- Int J Health Geogr 2014; 13(1):45.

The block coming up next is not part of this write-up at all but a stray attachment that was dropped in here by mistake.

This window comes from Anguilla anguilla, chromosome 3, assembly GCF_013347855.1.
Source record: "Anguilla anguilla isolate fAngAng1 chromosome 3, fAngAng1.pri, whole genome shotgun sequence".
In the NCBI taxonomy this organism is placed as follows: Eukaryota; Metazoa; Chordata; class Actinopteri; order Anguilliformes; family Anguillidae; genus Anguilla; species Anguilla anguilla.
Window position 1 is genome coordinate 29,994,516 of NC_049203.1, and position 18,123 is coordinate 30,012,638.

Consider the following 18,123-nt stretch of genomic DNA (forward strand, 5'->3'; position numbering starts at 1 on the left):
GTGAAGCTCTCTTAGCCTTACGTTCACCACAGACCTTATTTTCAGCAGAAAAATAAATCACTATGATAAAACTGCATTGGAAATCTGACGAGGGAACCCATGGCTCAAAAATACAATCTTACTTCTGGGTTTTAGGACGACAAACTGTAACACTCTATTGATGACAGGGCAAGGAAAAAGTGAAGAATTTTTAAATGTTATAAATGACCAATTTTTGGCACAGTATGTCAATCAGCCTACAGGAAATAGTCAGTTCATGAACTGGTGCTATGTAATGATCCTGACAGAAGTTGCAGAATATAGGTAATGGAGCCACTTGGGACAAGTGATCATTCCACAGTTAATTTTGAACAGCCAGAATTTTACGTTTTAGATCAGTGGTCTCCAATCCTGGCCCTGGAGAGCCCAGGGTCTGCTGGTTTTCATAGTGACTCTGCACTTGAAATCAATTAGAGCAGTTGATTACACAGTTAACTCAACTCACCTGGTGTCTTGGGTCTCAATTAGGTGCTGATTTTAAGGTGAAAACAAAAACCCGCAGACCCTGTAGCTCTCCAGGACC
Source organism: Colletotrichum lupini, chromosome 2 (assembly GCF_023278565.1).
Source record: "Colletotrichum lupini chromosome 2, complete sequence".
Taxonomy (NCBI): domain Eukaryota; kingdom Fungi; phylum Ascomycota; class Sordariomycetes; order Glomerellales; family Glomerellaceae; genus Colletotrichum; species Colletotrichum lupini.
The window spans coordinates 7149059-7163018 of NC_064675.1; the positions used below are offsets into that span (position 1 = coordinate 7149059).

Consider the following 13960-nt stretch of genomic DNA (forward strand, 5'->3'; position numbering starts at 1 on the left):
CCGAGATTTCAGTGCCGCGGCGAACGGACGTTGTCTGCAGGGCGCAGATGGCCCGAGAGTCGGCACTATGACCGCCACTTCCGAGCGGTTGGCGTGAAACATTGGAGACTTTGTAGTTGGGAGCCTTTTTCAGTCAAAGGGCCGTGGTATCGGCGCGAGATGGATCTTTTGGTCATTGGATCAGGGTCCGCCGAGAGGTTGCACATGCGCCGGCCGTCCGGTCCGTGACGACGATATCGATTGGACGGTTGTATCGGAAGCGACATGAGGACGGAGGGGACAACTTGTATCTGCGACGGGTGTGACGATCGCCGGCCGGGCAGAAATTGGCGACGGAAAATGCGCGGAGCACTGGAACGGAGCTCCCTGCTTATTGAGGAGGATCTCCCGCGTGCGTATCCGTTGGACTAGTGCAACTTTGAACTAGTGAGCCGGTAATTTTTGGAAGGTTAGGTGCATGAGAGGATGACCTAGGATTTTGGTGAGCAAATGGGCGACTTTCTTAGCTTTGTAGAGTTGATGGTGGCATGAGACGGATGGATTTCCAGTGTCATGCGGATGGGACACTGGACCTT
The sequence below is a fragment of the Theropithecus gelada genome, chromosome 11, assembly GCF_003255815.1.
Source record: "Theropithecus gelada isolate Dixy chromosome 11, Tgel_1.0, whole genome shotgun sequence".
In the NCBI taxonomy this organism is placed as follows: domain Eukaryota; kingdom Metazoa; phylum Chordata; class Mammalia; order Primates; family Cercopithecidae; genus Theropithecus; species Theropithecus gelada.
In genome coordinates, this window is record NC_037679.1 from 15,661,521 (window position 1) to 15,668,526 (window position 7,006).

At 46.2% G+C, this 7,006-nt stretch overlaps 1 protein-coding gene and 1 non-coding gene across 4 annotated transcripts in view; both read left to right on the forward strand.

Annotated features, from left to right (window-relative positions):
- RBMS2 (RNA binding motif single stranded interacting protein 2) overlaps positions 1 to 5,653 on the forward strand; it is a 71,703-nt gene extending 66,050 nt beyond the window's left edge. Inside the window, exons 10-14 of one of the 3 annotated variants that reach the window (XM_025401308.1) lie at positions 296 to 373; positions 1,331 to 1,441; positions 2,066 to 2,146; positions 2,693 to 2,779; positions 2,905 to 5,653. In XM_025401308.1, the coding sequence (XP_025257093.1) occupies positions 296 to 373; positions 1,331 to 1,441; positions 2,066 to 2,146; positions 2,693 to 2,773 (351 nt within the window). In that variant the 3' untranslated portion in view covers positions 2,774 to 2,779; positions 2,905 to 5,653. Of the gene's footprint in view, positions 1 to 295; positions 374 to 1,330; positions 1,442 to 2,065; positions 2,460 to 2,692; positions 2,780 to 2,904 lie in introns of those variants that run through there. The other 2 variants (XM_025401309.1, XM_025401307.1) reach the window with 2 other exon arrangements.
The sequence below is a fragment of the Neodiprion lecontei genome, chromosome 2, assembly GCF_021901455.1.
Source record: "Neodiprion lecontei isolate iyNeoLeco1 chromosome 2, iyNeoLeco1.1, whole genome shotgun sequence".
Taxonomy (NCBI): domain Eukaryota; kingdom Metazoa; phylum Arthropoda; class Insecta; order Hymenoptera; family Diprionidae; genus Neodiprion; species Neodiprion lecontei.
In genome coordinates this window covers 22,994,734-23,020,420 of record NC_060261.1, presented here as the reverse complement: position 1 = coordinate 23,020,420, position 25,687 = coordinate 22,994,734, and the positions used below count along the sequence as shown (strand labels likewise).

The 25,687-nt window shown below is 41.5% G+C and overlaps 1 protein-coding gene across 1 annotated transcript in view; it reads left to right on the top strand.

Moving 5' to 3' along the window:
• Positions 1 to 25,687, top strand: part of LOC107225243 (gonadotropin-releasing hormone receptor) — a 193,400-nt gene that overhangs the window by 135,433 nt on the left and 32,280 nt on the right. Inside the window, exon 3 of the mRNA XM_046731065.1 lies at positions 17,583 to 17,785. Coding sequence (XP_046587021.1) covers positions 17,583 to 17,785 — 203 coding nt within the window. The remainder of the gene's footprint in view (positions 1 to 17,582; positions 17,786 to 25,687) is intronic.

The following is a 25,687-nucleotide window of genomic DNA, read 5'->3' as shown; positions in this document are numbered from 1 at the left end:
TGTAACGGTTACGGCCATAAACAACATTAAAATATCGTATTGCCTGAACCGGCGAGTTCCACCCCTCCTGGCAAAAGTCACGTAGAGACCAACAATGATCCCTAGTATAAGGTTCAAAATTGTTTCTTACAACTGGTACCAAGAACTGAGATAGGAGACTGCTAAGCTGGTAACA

Predicting the spatial distribution of pathogens with an environmental stage is challenging because of the difficulty to detect them in environmental samples. Among these pathogens, the parasite Toxoplasma gondii is the causative agent of the zoonosis toxoplasmosis, which is responsible for public health issues. Oocysts of T. gondii are excreted by infected cats in the environment, where they may survive and remain infectious for intermediate hosts, specifically rodents, during months to years. The landscape structure that determines the density and distribution of cats may thus impact the spatial distribution of T. gondii. In this study, we investigated the influences of rural settings on the spatial distribution of oocysts in the soil.We developed a spatially explicit agent based model to study how landscape structures impact on the spatial distribution of T. gondii prevalence in its rodent intermediate host as well as contamination in the environment. The rural landscape was characterized by the location of farm buildings, which provide shelters and resources for the cats. Specifically, we considered two configurations of farm buildings, i.e. inside and outside a village. Simulations of the first setting, with farm buildings inside the village, were validated using data from previous field studies. Then, simulation results of the two settings were compared to investigate the influences of the farm locations.Model predictions showed a steeper relationship between distance to the nearest farm and infection levels when farm buildings, and thus cats, were concentrated in the same area than when the farms were spread over the area. The relationship between distance to the village center and level of environmental contamination also differed between settings with a potential increased risk for inhabitants when farms are located inside the village. Maps of the risk of soil contaminated with oocysts were also derived from the model.The agent-based model provides a useful tool to assess the risk of contamination by T. gondii oocysts at a local scale and determine the most at risk areas. Moreover it provides a basis to investigate the spatial dynamics of pathogens with an environmental stage.